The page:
11 Facts About Rankine cycle


Rankine cycle is an idealized thermodynamic cycle describing the process by which certain heat engines, such as steam turbines or reciprocating steam engines, allow mechanical work to be extracted from a fluid as it moves between a heat source and heat sink.

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The Rankine cycle is named after William John Macquorn Rankine, a Scottish polymath professor at Glasgow University.

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Rankine cycle closely describes the process by which steam engines commonly found in thermal power generation plants harness the thermal energy of a fuel or other heat source to generate electricity.

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Efficiency of the Rankine cycle is limited by the high heat of vaporization of the working fluid.

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The Rankine cycle shown here prevents the state of the working fluid from ending up in the superheated vapor region after the expansion in the turbine, which reduces the energy removed by the condensers.

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Purpose of a reheating Rankine cycle is to remove the moisture carried by the steam at the final stages of the expansion process.

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The reheat Rankine cycle was first introduced in the 1920s, but was not operational for long due to technical difficulties.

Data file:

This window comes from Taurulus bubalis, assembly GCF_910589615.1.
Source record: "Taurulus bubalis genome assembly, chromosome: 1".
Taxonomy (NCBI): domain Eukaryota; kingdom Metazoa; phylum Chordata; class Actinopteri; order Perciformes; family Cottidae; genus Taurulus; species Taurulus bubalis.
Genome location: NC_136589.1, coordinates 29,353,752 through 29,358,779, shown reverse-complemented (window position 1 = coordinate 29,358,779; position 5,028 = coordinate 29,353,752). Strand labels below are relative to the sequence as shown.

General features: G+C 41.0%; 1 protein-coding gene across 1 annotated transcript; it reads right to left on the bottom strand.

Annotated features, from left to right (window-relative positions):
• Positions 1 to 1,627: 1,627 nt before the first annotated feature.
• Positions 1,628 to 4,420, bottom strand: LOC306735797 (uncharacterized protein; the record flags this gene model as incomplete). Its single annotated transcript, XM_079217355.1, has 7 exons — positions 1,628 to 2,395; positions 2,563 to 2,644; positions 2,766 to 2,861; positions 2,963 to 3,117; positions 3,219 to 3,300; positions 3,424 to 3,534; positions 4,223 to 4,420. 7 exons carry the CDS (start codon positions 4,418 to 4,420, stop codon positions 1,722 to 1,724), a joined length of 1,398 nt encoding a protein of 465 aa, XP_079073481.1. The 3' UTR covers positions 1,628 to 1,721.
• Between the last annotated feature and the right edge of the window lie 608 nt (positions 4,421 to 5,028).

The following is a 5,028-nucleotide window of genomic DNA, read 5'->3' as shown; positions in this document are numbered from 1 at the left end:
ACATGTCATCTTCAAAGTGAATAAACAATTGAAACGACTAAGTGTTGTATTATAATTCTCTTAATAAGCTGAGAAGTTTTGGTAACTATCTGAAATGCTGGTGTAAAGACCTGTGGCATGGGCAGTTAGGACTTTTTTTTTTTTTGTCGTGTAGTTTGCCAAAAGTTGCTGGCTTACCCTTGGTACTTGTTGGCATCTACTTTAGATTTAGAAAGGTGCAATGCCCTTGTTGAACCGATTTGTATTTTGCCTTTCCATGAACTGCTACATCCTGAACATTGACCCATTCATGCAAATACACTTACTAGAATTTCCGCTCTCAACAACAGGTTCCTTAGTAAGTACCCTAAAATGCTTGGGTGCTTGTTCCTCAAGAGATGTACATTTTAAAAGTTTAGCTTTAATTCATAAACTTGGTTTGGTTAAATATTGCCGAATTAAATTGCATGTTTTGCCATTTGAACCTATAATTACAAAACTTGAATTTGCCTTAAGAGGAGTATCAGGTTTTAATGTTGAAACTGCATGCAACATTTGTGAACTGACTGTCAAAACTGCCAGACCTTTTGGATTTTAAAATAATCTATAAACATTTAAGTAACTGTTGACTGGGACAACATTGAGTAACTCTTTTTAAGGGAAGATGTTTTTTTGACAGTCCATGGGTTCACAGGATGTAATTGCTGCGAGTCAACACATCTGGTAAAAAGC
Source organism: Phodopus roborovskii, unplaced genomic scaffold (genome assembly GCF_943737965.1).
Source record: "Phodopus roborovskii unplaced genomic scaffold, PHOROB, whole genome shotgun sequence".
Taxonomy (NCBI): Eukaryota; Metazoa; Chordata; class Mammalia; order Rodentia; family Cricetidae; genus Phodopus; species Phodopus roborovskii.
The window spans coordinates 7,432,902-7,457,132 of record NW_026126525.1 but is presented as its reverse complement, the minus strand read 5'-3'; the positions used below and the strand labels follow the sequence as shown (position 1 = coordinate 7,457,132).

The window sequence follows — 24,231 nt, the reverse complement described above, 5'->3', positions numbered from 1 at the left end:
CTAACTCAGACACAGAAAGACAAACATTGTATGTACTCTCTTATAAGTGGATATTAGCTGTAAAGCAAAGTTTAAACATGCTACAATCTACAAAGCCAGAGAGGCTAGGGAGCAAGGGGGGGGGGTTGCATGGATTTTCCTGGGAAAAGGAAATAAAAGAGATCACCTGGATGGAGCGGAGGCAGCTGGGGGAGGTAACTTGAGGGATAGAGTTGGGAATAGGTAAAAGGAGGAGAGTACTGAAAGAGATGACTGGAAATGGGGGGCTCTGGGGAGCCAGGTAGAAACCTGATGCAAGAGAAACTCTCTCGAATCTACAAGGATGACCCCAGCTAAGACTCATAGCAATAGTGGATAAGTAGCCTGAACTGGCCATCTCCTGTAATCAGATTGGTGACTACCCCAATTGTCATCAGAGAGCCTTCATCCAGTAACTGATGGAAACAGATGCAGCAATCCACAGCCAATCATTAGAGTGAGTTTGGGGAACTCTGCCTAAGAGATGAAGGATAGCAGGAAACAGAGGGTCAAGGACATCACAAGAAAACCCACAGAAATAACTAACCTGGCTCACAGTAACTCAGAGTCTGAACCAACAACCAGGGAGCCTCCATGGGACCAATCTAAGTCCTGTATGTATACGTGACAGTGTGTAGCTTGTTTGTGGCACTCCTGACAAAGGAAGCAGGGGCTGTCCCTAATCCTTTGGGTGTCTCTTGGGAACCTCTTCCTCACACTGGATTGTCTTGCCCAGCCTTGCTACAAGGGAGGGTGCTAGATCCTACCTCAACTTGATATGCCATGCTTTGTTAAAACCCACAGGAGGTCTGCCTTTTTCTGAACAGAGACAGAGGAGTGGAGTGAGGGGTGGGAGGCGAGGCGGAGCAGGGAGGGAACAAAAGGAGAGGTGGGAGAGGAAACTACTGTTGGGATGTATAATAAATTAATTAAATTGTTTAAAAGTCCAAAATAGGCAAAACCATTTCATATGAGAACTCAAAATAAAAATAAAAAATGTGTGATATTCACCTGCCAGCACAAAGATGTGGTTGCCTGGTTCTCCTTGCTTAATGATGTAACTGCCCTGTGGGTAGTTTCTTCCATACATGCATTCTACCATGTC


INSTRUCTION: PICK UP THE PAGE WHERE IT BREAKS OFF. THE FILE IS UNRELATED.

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Regenerative Rankine cycle is so named because after emerging from the condenser the working fluid is heated by steam tapped from the hot portion of the cycle.

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Organic Rankine cycle uses an organic fluid such as n-pentane or toluene in place of water and steam.

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The efficiency of the Rankine cycle is much lower as a result of the lower temperature range, but this can be worthwhile because of the lower cost involved in gathering heat at this lower temperature.

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Rankine cycle applied using a supercritical fluid combines the concepts of heat regeneration and supercritical Rankine cycle into a unified process called the regenerative supercritical cycle .

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